|From||United States of America|
|Birth|| 14 May 1948 |
, Ellinwood, USA
A Professor of Law at the University of Hawaiʻi at Mānoa William S. Richardson School of Law, Randall Roth is a trusts and estates expert. The Honolulu Star-Bulletin identified him as one of the “100 Who Made A Difference” in the state since statehood, and Honolulu Magazine recognized his work, specifically on Broken Trust, as one of the “50 turning points” in the state’s history.
Born in Kansas, Roth graduated with a B.S. in Economics and Accounting from Regis University in Denver, Colorado in 1970. He later earned his JD from University of Denver College of Law in 1974 and his LLM from University of Miami Law School in 1975. In 1982, he moved to Hawaiʻi, where he has lived since.
Roth is married to his wife, Susan, and they have four children.
Roth has both written and consulted on legal issues concerning trusts and estates.
In 2011, he was the legal advisor for The Descendants, consulting on such issues. Starring George Clooney as Matt King, a Honolulu-based lawyer and the sole trustee of a family trust that controls 25,000 acres of pristine land on the island of Kaua’i, the film forces King to confront the realities of balancing the family’s long-held interest in protecting the land with selling it to a developer.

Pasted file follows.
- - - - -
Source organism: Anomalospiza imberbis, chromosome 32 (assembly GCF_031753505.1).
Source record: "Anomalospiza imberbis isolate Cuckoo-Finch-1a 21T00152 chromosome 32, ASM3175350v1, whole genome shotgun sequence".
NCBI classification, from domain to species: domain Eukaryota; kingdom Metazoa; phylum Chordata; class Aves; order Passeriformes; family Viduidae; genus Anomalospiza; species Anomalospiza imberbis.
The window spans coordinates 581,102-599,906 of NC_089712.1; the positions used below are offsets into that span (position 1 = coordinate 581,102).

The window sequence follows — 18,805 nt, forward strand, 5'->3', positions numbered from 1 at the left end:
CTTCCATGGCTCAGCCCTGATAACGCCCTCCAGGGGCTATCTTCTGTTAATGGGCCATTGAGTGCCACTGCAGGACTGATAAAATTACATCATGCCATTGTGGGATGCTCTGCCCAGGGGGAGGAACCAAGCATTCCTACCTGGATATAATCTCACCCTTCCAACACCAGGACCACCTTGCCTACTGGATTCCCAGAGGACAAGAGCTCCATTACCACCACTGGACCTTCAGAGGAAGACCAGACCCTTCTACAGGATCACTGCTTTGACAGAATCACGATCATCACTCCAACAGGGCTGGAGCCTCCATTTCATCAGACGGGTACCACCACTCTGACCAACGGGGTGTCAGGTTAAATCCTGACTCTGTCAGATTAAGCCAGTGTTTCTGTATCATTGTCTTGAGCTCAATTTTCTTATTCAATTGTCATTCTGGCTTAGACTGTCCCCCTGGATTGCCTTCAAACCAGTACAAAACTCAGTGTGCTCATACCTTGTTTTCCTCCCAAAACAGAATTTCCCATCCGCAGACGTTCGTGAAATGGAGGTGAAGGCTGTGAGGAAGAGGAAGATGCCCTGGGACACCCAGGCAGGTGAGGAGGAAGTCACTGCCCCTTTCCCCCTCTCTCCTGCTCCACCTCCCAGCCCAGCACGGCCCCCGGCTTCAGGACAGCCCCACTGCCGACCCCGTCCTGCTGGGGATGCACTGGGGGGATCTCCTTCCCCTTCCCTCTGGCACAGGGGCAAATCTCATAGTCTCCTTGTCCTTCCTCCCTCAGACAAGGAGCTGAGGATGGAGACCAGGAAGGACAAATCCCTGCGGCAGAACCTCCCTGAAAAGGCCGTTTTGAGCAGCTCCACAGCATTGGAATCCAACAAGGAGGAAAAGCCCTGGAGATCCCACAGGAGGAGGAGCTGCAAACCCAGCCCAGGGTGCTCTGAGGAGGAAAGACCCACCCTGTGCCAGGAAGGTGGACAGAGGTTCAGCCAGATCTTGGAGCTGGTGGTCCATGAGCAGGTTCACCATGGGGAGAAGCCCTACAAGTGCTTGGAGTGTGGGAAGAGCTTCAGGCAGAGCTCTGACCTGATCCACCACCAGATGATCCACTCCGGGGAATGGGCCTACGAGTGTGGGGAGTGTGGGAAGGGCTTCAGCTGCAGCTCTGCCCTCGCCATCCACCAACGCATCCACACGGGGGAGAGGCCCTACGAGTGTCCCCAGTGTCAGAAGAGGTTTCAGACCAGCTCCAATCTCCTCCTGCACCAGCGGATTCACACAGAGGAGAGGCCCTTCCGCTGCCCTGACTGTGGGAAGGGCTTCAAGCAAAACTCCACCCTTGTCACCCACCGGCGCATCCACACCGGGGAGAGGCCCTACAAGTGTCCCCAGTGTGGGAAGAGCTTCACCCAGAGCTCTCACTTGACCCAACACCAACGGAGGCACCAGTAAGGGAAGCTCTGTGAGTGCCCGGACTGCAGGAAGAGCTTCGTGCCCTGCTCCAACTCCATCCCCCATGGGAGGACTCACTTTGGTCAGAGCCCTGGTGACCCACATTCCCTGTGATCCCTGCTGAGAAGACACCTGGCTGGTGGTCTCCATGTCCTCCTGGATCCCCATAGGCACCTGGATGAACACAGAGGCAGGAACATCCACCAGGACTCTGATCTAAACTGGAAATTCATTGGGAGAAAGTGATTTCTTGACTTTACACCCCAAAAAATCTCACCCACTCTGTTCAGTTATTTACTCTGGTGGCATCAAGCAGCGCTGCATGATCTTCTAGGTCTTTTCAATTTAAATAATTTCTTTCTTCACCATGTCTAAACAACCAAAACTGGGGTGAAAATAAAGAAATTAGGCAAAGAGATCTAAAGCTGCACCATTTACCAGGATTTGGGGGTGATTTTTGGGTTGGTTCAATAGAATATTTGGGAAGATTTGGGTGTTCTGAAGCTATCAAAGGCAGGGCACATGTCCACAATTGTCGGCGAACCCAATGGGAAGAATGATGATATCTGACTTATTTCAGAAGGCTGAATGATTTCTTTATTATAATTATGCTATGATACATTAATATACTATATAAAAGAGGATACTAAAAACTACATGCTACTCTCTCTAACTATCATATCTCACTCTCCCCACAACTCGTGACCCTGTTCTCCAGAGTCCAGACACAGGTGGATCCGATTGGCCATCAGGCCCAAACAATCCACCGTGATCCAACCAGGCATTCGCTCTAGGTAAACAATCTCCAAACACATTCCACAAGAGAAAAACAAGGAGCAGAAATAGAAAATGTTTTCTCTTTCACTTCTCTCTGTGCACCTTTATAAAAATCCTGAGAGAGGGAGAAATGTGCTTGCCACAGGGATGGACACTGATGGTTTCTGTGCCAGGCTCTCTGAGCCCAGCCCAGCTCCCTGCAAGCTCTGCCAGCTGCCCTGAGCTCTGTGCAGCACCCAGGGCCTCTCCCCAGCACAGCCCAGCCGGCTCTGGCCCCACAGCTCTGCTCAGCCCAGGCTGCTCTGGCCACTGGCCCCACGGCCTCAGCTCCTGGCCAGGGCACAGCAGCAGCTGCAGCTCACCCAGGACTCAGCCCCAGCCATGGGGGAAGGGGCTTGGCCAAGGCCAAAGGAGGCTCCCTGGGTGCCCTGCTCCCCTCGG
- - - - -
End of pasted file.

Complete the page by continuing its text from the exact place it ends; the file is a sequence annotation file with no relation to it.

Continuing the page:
The Price of Paradise
In 1992 and 1993, Roth co-authored a series of best-selling books called The Price of Paradise. In them, he coined the term “Paradise Tax,” a term now widely used to denote the differential in the cost of living in the United States Mainland versus Hawaiʻi. He attributed the “Paradise Tax” to multiple factors including differences in regulation, land use, land availability, and shipping costs.
- Further Information: Kamehameha Schools Controversies
In 2006, Broken Trust: Greed, Mismanagement and Political Manipulation at America’s Largest Charitable Trust, co-authored by Roth and Samuel Pailthorpe King, a Judge for United States District Court for the District of Hawaii, chronicled the controversies that had enveloped Hawaiʻi’s Bishop Estate, one of the nation’s largest trusts, estimated to be valued by the Wall Street Journal at nearly $10 billion. Established by the Hawaiian Princess, Bernice Pauahi Bishop, in a trust before her death in 1884, the Estate was entrusted with running Kamehameha Schools, a private college preparatory school dedicated to educating Native Hawaiian youth.
In the best-seller, he exposed how the Estate had been corrupted by the state’s political apparatus and its trustees for their personal use at the expense of Kamehameha; a group of trustees who included, among others, Hawaii Supreme Court justices and prominent politicians; trustees were earning salaries of nearly $950,000 for their work as such.